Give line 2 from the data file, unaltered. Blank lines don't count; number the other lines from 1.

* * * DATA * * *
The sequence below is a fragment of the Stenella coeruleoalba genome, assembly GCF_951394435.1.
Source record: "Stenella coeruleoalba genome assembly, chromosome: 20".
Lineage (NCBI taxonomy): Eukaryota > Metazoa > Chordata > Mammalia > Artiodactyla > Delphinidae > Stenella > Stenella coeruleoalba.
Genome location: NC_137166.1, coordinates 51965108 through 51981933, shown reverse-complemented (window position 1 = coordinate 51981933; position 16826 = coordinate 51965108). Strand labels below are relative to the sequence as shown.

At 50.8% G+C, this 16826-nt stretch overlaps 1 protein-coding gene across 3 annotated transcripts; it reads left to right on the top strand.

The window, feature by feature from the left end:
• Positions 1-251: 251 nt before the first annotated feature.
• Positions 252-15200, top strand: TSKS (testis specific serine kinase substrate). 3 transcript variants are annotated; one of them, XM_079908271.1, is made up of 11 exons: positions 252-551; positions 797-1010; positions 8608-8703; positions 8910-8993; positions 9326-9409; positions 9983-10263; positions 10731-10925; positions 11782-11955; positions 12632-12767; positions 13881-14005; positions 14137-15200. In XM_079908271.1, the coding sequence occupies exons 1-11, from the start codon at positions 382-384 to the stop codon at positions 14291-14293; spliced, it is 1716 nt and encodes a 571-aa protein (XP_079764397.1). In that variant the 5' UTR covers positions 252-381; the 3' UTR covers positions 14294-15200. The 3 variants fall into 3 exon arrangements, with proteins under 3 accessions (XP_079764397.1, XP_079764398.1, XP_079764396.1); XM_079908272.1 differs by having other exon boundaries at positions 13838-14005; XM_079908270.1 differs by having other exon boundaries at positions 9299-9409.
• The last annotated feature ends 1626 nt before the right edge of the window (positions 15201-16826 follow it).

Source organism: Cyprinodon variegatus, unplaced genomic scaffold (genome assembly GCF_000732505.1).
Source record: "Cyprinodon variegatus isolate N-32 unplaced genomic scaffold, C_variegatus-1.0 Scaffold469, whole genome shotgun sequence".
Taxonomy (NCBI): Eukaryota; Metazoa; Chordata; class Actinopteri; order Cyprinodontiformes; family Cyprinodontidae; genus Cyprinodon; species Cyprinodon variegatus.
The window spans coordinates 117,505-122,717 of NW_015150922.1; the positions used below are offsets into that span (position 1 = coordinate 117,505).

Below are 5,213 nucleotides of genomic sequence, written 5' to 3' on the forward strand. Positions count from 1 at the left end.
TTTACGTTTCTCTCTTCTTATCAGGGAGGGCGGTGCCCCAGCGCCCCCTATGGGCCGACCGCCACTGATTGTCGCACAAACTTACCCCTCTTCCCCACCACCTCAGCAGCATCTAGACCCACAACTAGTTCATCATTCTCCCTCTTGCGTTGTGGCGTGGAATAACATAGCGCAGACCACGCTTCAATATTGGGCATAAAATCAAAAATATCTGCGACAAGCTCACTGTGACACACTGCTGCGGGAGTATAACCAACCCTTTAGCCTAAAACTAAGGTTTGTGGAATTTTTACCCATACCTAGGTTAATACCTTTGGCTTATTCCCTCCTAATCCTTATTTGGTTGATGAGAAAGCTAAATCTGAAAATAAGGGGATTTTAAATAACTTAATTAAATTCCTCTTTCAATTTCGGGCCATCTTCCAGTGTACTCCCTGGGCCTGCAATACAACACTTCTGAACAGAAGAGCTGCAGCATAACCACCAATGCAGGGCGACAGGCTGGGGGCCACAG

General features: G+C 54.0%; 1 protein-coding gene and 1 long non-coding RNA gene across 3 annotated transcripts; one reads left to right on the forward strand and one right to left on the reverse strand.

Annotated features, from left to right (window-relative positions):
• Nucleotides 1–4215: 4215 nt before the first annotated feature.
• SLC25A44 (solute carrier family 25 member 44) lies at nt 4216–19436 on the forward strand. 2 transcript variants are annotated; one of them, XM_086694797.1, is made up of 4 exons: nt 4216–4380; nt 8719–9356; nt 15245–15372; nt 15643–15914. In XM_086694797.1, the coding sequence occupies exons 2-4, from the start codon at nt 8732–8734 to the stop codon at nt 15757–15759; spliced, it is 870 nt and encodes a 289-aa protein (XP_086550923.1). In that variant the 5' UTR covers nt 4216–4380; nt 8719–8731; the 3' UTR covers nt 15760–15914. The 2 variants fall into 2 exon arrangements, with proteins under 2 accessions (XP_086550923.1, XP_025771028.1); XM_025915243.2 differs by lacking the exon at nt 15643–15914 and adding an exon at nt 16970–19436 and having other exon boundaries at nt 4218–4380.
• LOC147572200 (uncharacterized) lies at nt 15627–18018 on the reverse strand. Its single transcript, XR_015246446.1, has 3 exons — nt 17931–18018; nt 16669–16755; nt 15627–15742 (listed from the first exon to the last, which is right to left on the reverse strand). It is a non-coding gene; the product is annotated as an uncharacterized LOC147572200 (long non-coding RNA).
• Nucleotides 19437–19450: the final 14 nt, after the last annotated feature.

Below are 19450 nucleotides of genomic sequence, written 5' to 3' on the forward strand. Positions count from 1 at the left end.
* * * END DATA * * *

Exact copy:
Source record: "Stenella coeruleoalba genome assembly, chromosome: 20".